Guidance notes

It is important to recognize that all metrics must be tried and tested with worked out examples and also validated by collecting trial data under different conditions before communicating to the project team. It was helpful to provide a guidance note for each metric which are then explained to team members in workshops to gain their understanding and acceptance. A similar process was followed for T5 performance metrics and a Quality KPI Workbook was prepared. The workbook contained a description and definition of each indicator and measure supported by guidance notes and individual or team responsibilities.

In order to clearly assign responsibility and accountability for each KPI a simple RACI (responsible, accountable, consult and inform) format was used. Each team member or leader either as an individual or as a team was aware of the role as a sponsor (responsible), owner (accountable), contributor (consult) or participant (inform).

Performance monitoring and improvement

Embedding performance management in the T5 project

The roll out and implementation of the Balanced Scorecard based performance management for the T5 Project were enabled and enhanced by two major initiatives of the project:

  1. the T5 Agreement; and
  2. a four-tiered approach of quality culture.

The T5 Agreement was agreed between BAA and the major consultants and first tier contractors. Under the terms of this T5 Agreement, BAA took a single insurance policy to cover the multi-billion pound project. And because BAA had shouldered the risk, it expected the consultants and suppliers to work together. People from all stakeholders were encouraged to raise issues at the earliest opportunity. This helped the reporting and discussions on performance and non-conformance issues.

An inter-related four-tier approach of embedding quality culture to project team members and suppliers was introduced in 2005:

  1. Stakeholders’ engagement for commitment.
  2. Create a culture that values quality.
  3. Integrated communications campaign.
  4. Implement best practice quality.

This approach is an on going process and is primarily driven by focused discussion groups and workshops.

The stakeholder engagement and commitment process is supported by the project executive's commitment to engage with project leadership and suppliers (principals) to introduce a right first time quality concept and get their buy-in and commitment.

The culture and behaviour change process has been iterative, comprising regular workshops, briefings, awareness and feedback on quality KPIs and right first time behavioural change programmes. This is further supported by the third-tier communication campaign, which includes quality logo branding, quality commitment workshops, quality booklets, quality walkabout, quality awards and posters.

The fourth tier on quality best practice started with research and interviews with experts to establish best practices and align them with quality KPIs. This was followed by supervisor training and workshops to ensure understanding and ownership from supervisors.

Monitoring and Improvement

Each project team (such as airfield, baggage, rail, TTS, etc.) record, measure and monitor each performance measure, and on a monthly basis the key performance measures are reported as a Balanced Scorecard.

The key performance measures provide a snapshot of the performance of each project team, which are also highlighted by RAG (red, amber, green) colour codes according to their status with regard to targets. However improvement projects are acted upon more by individual performance measures at the specific project level. The most significant contributors to improvement projects are non-conformance reports (NCRs).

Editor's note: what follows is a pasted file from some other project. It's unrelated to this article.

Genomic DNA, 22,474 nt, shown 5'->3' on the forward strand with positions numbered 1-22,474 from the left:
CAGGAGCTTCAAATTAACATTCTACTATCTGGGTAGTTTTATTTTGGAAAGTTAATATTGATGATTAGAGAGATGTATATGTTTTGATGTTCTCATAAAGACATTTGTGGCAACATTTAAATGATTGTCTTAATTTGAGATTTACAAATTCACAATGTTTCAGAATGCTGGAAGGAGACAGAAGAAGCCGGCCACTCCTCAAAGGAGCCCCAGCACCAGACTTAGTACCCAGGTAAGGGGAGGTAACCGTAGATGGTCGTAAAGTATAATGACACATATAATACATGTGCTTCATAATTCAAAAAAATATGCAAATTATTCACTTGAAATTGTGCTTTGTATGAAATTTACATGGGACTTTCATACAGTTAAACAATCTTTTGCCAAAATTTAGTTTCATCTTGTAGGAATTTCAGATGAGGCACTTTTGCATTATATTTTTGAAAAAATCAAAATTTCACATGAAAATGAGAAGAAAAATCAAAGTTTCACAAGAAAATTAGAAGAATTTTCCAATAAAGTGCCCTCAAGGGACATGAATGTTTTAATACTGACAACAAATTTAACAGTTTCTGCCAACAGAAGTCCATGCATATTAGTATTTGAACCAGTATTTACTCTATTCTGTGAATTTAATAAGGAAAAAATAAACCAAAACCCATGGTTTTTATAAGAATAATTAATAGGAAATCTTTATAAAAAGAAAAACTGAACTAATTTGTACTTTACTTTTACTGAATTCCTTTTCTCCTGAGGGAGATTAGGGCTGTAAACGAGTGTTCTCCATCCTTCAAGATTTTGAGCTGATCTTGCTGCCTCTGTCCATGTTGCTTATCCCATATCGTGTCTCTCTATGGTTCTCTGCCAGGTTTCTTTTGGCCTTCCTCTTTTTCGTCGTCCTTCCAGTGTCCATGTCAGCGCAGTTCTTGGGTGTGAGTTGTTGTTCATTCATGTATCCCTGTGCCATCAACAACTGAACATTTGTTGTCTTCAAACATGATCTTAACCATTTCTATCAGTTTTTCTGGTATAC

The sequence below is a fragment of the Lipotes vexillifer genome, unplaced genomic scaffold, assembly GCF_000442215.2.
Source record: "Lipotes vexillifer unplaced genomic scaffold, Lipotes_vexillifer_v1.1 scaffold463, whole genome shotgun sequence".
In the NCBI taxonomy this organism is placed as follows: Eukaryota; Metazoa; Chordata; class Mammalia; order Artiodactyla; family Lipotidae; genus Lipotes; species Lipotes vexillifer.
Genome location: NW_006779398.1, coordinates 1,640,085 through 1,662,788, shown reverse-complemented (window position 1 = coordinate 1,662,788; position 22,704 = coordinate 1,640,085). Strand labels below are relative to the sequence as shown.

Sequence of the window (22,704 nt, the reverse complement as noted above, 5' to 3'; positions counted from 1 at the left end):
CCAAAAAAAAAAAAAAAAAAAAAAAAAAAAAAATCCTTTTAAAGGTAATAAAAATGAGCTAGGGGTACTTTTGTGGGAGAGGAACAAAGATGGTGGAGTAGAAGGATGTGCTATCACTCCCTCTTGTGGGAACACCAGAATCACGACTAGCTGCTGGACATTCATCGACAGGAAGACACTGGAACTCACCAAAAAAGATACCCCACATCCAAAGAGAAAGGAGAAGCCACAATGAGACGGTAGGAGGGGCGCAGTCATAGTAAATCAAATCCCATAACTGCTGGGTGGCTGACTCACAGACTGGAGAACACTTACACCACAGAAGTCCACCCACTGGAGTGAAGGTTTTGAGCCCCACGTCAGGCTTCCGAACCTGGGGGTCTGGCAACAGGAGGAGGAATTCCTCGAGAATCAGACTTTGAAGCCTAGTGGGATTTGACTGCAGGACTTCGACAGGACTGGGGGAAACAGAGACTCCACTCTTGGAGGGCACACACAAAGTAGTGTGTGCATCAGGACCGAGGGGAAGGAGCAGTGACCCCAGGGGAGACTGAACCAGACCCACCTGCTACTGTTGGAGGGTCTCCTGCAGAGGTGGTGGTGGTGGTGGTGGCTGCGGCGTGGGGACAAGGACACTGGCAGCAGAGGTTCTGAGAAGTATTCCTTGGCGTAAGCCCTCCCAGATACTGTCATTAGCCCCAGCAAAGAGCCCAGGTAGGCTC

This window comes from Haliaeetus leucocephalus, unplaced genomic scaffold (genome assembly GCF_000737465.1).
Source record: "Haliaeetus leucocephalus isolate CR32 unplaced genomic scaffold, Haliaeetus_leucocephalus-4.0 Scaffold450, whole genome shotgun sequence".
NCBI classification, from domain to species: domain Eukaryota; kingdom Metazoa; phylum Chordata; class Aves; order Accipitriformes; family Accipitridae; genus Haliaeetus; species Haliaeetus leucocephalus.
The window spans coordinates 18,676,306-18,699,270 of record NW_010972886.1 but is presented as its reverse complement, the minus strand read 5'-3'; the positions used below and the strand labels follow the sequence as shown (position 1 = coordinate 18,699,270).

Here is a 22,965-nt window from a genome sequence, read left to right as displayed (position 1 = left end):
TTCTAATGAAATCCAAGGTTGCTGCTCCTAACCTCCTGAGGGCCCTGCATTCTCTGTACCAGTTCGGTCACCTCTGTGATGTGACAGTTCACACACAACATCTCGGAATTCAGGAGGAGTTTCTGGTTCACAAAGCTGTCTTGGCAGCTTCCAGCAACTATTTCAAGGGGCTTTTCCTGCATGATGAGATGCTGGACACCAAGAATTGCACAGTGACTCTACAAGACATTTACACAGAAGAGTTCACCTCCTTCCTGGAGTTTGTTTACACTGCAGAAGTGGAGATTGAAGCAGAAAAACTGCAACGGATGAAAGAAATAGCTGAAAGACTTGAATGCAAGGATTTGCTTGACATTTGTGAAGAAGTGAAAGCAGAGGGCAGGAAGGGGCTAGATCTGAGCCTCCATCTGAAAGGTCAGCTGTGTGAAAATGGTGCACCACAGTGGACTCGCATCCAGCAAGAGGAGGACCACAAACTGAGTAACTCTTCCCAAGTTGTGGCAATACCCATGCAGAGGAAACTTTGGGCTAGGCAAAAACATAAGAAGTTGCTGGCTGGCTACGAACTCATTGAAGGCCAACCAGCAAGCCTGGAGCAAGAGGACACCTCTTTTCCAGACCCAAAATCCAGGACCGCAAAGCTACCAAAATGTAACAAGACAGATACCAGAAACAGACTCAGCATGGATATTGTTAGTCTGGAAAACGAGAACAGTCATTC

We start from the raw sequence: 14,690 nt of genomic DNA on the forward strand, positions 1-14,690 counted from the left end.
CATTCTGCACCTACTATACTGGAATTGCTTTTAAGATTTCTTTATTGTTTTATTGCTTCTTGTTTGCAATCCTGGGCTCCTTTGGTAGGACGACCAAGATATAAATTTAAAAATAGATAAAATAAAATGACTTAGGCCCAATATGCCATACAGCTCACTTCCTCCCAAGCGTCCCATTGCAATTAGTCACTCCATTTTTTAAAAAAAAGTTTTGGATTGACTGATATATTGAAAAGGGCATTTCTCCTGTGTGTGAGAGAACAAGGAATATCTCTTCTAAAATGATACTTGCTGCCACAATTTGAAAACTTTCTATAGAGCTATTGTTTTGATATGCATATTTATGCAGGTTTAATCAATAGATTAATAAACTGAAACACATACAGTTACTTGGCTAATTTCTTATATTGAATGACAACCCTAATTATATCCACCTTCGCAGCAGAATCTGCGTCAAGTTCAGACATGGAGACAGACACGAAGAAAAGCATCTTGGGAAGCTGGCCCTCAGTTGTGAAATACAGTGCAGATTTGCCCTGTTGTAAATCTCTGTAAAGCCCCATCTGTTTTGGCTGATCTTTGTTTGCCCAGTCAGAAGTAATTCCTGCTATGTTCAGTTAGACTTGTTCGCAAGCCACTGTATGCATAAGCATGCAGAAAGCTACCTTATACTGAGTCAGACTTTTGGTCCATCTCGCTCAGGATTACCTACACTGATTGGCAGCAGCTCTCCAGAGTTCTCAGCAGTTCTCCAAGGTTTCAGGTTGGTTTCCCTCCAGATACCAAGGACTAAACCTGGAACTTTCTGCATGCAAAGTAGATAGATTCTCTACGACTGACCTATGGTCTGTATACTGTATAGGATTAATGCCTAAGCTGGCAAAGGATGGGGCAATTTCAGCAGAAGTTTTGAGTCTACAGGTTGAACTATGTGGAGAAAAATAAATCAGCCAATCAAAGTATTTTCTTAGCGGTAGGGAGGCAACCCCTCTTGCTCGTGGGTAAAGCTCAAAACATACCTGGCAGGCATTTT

Overall, circa 6,000 non-conformance reports were raised on T5 and the cumulative cost of non-conformance was only 0.6 per cent of the budget. Analysis of the data showed that 70 per cent of the total cost of non-conformance resulted from just 150 reports. A no-blame culture resulted in speedy and effective resolution of all issues.

Learning points

The best practices of project performance management arising from this case study include:

  • encouraging supplier partnership and proactive involvement of contractors in monitoring and improving project quality and conformance to standards;
  • providing indicators and measures in three main themes as enablers, monitoring progress and showing results along the project life cycle right up to the handover and completion of work;
  • the metrics and processes are validated and then embedded by extensive discussions with stakeholders followed by documentation, communication campaign and training workshops; and
  • the ongoing reporting of non-conformance reports (NCRs) supported by the estimation of cost of non-conformance and improvement projects based on root cause analysis is a strong point of the process and opens the opportunities for Six Sigma and innovation.

The application of the T5 Balanced Scorecard over a few years has also focused on areas of further refinement. These include:

  • incorporate Six Sigma training and methodology in the project quality strategy and link them with NCR-related measures;
  • explore and then extend a Balanced Scorecard approach and metrics to the design phase (including conceptual and preliminary engineering) of a major project (this is now in place for BAA major capital projects); and
  • align the key performance indicators and measures to a formal self-assessment of EFQM (European Foundation of Quality Management) type excellence process.

This case study is an important first step in providing support towards measuring and improving quality standards in major projects. The performance management system of the T5 project, having learned from other major projects, has established a "best practice" of the application of a Balanced Scorecard approach in major projects by involving major stakeholders and contractors.

January 2010.

This is a shortened version of "Case study: A fresh approach of the Balanced Scorecard in the Heathrow Terminal 5 project", which originally appeared in Measuring Business Excellence, Volume 13 Number 4, 2009.

The authors are Ron Basu, Chris Little and Chris Millard.

Heathrow Terminal 5: a fresh approach to the Balanced Scorecard